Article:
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reveals its past
By Tina Hesman Saey
Sometimes natural selection gets a helping hand from humans. In tracing the
genetic history of a nasty strain of pneu-monia-causing bacteria, a new study
shows how antibiotics and vaccines
helped shape the microbe’s evolution.
An international team deciphered
the complete genetic blueprints of 240
samples of a drug-resistant strain of
Streptococcus pneumoniae taken from
people in 22 countries between 1984
and 2008, allowing the researchers to
see how the bacteria changed over time.
This strain, known as the Pneumococcal Molecular Epidemiology Network
clone 1 or PMEN1, was first recognized in
a hospital in Barcelona in 1984. But the
new analysis indicates the strain probably first arose around 1970, the team
reports in the Jan. 28 Science.
“When this clone emerged, it emerged
into a world in which penicillin was frequently used,” says Stephen Bentley, a
study coauthor and molecular microbiologist at the Wellcome Trust Sanger
Institute in Hinxton, England. The strain
wasn’t killed by penicillin, and so spread
quickly. The new study reveals some of
the genetic tricks the organism used to
develop drug resistance.
Since its emergence, the strain has
changed one of its DNA letters (the
chemical units of its genetic material) about every 15 weeks, the analysis
finds. That rate of mutation is rapid
but similar to rates seen in the deadly
aureus bacterium called MRSA.
The PMEN1 strain also occasionally
swaps or recombines DNA with other
bacteria, and such recombination may
be far more important in developing
drug resistance. Each DNA-swapping
episode brings about 72 single-letter
changes on average and sometimes
introduces entirely new genes, or new
versions of genes. “Although it’s already
got a winning formula for spread-
ing around the globe, it’s constantly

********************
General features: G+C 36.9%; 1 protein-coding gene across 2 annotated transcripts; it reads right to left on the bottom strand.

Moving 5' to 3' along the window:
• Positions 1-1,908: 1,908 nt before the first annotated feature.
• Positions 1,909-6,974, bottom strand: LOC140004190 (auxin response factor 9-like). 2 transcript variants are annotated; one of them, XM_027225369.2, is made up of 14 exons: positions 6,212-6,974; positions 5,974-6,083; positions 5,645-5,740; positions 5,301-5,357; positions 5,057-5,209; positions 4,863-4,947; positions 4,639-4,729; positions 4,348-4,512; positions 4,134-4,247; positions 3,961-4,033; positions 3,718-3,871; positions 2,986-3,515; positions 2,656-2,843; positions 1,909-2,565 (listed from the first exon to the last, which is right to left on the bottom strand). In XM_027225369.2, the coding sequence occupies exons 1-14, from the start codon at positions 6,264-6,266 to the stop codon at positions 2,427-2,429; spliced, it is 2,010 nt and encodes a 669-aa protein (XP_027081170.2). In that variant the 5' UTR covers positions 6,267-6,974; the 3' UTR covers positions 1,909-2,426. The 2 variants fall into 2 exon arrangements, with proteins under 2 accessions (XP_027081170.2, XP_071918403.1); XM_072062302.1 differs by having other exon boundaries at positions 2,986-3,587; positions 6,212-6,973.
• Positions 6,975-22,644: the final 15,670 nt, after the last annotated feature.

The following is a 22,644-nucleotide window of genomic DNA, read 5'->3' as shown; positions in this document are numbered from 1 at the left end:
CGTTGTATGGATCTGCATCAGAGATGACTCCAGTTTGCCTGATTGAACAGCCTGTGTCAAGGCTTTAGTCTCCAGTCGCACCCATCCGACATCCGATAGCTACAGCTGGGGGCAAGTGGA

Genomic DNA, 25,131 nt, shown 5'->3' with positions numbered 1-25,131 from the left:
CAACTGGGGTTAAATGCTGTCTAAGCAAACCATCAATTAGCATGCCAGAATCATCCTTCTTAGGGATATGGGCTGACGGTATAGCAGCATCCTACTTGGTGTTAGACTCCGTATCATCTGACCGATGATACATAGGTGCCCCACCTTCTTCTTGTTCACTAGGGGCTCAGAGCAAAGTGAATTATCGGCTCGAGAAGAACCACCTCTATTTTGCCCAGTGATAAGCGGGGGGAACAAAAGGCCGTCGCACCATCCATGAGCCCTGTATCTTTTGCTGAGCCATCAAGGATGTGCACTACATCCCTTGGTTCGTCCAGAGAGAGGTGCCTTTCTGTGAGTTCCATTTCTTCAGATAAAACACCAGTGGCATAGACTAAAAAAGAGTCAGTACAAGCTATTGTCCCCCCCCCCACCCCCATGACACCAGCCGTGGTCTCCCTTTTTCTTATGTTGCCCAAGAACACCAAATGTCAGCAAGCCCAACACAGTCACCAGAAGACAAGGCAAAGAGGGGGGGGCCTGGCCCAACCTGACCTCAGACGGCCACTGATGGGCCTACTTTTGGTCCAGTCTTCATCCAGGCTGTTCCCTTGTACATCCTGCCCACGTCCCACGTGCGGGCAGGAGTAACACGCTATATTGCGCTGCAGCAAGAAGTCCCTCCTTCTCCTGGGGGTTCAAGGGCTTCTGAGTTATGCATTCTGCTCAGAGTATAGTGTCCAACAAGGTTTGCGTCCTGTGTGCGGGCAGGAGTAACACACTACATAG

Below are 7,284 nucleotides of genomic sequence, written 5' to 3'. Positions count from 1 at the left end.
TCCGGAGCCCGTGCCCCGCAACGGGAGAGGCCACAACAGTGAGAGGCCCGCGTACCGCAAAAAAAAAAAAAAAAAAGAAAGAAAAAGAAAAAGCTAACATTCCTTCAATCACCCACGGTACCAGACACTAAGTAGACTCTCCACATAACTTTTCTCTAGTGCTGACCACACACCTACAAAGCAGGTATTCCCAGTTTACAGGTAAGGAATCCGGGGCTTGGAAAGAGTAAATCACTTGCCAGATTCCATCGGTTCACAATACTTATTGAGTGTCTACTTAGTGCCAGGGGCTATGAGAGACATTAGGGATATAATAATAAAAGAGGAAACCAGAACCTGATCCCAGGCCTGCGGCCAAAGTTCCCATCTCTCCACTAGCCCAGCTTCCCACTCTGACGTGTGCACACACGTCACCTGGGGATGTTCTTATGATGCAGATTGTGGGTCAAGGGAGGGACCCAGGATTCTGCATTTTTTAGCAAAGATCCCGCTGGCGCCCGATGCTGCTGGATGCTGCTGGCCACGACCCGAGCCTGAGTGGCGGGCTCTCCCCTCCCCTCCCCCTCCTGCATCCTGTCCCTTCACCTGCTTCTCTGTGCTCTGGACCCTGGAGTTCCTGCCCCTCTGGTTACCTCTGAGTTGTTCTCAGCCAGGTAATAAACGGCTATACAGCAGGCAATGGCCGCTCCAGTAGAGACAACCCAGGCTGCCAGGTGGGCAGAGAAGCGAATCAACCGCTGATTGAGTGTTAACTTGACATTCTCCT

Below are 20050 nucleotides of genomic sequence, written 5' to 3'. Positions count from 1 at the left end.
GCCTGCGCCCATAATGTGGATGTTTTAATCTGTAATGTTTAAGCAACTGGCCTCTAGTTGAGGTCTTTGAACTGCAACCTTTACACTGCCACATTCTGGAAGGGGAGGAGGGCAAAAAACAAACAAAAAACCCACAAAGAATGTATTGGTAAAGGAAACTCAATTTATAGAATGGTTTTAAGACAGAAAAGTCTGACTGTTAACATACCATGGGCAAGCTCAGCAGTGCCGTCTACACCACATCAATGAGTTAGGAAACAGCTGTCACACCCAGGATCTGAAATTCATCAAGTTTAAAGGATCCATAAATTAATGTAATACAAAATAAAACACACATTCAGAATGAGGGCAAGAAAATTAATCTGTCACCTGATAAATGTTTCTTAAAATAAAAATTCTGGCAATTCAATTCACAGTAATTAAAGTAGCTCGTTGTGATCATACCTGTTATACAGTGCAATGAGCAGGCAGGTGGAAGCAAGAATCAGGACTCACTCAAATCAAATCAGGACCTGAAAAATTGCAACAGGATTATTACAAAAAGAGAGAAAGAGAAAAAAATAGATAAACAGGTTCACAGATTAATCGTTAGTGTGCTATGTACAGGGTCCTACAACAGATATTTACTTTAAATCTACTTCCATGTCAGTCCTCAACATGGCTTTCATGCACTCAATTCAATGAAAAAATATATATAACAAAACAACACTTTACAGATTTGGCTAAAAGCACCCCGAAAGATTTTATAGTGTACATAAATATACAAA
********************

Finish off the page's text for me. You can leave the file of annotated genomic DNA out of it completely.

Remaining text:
rearranging its DNA,” says Bentley.
A direct route to reprogramming
New method transforms skin cells into beating cardiac cells
Instead of taking
mouse skin cells all the
way back to a stem cell
state and then coaxing them to form
heart tissue, the researchers switched
the cells directly by briefly introducing
the reprogramming factors and then
giving the skin cells a bath in chemicals
that induce heart cell development.
Others have turned skin cells directly
into nerve cells (SN: 2/27/10, p. 5), and
previous studies have grown heart cells
from embryonic-like stem cells. But the
new process is faster.
It took 11 days to make
beating cells, whereas
it could take weeks
to convert skin cells
to an embryonic-like
state and then more
time to develop them
into heart cells.
ming may one day
be used to grow new
hearts for transplant
from a patient’s own skin or to help repair
damage after heart attacks. Scientists
also want to use such cells to learn how
some genetic defects affect development
of the heart and other organs. s
Skin cells can now be turned
directly into heart muscle
cells (shown) in just 11 days.
By Tina Hesman Saey
Skin cells can be converted directly into
beating heart cells, a new study shows.
The transformation occurs with a little
help from cellular reprogramming factors that
are usually used to make
cells, scientists from the
Scripps Research Institute and the University
of California, San Diego
report online January 30
in Nature Cell Biology.